It seems the world won’t become a greener place without some painful reorganisation, as the Chancellor’s “green” tax on carbon-dioxide emissions has set both employers and employees a few interesting questions.
Does green mean company car drivers will all be driving small diesel runabouts henceforth? Fortunately, or perhaps unfortunately for environmentalists and those who like simplicity, the answer is no. The composition of car fleets will change and is already changing in response to the new benefit-in-kind (BIK) legislation. And yes, there is a strong movement among low-mileage drivers toward diesel vehicles. However, no one expects fleets to go totally diesel or to shift overnight toward the tiniest vehicles available.
Rael Winetroube, sales and marketing director at DaimlerChrysler’s fleet services arm explains that many of the changes we will see – and are already seeing – are subtle. Companies which value the company car as an HR tool to enhance their recruitment and retention capability need to pay attention to the fine detail, he says. By the time the whole thing has worked through the system, we are likely to find that – much as the Inland Revenue predicted – the winners and losers will net out, leaving the car fleet volume business pretty much as it was. The composition of fleets, though, will be very different, and the new carbon-dioxide-based tax structure is already accelerating changes in funding mechanisms and fleet purchasing strategies.
The broad-brush scenario that Winetroube envisages sees the under-2,500-kilometres-a-year driver (the category of employee that, under the old regime, was most keen on the cash-for-car alternative) coming back to the company car. Attracting hordes of employees back to the car might not be exactly what the Chancellor had in mind but the new emissions-based BIK legislation makes low-mileage company cars attractive. However, this category of driver is also likely to be the prime candidate for straightforward PCP (personal car plan) deals.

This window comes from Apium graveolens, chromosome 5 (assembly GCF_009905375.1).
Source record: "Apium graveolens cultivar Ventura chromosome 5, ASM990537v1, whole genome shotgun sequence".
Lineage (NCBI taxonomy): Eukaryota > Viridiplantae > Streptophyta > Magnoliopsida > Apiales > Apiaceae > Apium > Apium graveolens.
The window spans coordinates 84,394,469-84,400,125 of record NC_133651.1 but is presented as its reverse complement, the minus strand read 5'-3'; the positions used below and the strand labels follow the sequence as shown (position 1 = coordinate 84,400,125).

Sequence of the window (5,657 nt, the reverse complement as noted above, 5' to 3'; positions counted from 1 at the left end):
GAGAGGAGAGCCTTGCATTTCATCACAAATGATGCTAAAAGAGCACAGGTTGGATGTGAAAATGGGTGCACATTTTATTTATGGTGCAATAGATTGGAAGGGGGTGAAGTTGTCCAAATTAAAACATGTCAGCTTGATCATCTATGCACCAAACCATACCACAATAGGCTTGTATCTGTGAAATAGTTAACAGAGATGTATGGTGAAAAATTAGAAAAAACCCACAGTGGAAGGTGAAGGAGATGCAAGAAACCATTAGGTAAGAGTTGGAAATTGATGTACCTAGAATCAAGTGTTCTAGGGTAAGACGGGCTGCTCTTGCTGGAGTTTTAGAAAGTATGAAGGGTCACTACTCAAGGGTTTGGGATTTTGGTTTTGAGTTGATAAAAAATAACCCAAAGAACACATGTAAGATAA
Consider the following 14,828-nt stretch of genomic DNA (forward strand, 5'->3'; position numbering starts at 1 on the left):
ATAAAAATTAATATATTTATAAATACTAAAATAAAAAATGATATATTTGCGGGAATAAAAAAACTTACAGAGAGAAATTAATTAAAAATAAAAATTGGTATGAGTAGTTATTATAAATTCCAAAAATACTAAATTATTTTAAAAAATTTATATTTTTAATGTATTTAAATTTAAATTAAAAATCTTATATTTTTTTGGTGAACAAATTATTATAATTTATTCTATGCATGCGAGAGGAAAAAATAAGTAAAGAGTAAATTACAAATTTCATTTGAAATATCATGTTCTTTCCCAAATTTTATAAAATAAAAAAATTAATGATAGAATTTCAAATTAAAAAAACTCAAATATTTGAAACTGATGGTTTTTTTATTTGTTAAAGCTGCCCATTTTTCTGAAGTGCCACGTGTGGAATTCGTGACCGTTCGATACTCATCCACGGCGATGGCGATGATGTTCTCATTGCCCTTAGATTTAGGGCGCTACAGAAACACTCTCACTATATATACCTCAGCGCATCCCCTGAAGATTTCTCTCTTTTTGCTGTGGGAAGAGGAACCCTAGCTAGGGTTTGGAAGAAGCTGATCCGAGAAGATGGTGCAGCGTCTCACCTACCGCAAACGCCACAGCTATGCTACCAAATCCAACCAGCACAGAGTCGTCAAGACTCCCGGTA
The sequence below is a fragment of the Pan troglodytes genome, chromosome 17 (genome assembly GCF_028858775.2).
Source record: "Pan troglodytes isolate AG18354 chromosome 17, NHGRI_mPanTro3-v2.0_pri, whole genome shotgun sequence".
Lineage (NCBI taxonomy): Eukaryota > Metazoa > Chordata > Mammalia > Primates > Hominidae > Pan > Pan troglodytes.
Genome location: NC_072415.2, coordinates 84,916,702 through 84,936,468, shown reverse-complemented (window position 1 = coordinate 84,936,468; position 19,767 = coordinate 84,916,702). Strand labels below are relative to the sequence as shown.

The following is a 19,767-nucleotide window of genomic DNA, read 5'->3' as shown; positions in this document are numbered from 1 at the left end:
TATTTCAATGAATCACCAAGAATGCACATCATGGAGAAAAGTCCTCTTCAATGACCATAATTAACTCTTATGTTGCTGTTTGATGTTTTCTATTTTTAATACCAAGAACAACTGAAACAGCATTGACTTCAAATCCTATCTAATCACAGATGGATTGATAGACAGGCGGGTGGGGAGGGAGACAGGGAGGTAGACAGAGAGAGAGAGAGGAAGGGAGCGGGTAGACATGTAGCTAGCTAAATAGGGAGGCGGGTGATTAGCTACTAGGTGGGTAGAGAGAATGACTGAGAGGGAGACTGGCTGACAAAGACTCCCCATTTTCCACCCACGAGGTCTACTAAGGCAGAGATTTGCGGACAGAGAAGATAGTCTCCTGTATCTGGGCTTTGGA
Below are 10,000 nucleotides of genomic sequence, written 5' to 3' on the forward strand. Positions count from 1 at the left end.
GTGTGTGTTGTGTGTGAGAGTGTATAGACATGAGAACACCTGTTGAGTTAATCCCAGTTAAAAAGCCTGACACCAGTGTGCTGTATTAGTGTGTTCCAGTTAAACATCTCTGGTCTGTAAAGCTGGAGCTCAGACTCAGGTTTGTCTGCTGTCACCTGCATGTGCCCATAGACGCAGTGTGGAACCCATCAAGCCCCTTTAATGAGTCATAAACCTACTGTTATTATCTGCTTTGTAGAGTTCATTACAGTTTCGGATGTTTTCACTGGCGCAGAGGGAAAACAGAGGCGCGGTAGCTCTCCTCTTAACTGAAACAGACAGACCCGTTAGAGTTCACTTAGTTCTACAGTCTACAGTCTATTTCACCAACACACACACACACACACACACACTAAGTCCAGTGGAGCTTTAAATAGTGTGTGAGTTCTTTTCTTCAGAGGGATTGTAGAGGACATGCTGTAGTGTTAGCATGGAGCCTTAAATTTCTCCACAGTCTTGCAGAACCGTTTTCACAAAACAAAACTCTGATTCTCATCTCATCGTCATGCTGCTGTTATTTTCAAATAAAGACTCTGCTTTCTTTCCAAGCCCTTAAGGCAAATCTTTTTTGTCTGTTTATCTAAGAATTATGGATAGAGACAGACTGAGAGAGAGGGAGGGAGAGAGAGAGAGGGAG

There will also be large numbers of company car drivers who will find themselves disadvantaged under the new legislation by a few hundred pounds a year, but who decide that the convenience and benefit of having a company car outweighs the increased tax liability.
However, there will be big losers, too. Weintroube cites the example of a high-mileage sales director in a high-performance, high-emissions vehicle. Such a driver could easily find his or her tax liability goes up not just by a few hundred, but by several thousand pounds. “You can’t just leave someone in that position. You have to give them an alternative.
These people will tend to be the decision makers in the organisation, so their voices will be heard loud and clear if they are dissatisfied,” he says.
Stephen Tasker, marketing director at GE Capital points out that there is no single solution for all fleets. The new legislation will require companies, in association with the consulting arms of their fleet outsourcers, to think through their particular circumstances. In fact GE Capital, he points out, hasn’t issued an official statement on the new BIK legislation precisely because it believes the effect is too complicated to be caught by a simple soundbite.
“What we prefer to do is to go through a fleet, looking at the company’s HR policies, the kinds of mileage various drivers are doing, the present composition of the fleet and the range of options available,” he says.
“These are accountancy-led studies and there is rarely a single recommendation that comes out of them. Every company is different and you are always looking for the best solution for each driver.”
Jon Roberts, fleet manager at the Vauxhall dealer and contract hire specialist, Lance Owen, points out that conversations with customers over recent months make it clear that there is considerable confusion over both the nature and the impact of the new tax.
Download our Whitepapers
“It is important company car drivers taking advantage of employer-provided fuel are made fully aware of the changes to the mileages they need to cover to break even”, he says. He cites the following example: the driver of a 1.8-litre petrol car doing 35mpg and paying tax at 22%, paying a national average price for unleaded fuel of £3.52/gallon, would need to cover 5,381 private miles to make the benefit cost-effective.